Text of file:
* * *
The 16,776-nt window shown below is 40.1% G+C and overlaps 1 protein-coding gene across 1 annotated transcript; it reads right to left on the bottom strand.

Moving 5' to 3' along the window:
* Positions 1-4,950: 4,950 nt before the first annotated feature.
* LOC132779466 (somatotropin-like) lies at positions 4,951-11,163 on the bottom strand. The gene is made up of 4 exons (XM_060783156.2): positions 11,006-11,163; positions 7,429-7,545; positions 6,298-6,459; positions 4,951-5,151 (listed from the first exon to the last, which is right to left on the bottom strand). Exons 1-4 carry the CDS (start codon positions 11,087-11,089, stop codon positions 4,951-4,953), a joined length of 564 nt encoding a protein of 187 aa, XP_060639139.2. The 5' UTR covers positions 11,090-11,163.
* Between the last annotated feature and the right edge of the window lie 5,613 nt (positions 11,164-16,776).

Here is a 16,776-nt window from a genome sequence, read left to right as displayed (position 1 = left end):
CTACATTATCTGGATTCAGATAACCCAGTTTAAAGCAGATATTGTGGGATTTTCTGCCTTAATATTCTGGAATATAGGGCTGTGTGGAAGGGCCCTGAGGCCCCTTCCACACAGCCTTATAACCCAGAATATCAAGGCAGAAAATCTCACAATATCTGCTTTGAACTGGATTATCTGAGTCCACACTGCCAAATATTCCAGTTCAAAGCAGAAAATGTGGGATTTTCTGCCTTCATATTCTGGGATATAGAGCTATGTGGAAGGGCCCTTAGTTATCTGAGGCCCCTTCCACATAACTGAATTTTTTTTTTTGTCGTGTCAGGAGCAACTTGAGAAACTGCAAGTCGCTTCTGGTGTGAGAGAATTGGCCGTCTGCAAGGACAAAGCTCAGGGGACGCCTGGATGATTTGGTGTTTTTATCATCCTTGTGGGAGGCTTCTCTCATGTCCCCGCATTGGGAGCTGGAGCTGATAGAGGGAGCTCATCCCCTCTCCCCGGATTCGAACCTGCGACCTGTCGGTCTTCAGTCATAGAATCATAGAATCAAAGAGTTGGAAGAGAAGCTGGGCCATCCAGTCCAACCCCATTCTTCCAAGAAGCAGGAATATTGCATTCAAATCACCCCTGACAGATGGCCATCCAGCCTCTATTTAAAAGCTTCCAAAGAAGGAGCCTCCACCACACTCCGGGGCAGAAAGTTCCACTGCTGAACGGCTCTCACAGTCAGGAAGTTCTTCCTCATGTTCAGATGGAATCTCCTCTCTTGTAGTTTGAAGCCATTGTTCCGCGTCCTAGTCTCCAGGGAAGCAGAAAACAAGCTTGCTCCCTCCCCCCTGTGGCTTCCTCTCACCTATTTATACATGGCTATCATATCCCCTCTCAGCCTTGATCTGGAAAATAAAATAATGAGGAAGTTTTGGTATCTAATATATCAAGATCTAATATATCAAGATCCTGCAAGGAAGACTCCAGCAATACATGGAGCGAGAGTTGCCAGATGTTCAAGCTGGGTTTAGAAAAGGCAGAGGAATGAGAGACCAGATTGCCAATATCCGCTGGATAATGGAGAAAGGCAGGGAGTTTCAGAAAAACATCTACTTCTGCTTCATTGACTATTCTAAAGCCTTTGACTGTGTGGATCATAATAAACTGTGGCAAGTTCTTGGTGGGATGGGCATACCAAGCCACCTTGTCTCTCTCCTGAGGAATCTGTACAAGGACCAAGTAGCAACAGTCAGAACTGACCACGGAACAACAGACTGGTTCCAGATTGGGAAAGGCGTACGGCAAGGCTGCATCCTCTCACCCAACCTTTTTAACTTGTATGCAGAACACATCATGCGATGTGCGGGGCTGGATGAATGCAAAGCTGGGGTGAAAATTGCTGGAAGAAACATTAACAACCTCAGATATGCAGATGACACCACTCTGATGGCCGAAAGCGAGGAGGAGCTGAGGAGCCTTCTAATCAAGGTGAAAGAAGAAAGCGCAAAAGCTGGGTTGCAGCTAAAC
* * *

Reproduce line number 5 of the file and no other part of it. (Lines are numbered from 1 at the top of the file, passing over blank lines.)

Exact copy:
* Between the last annotated feature and the right edge of the window lie 5,613 nt (positions 11,164-16,776).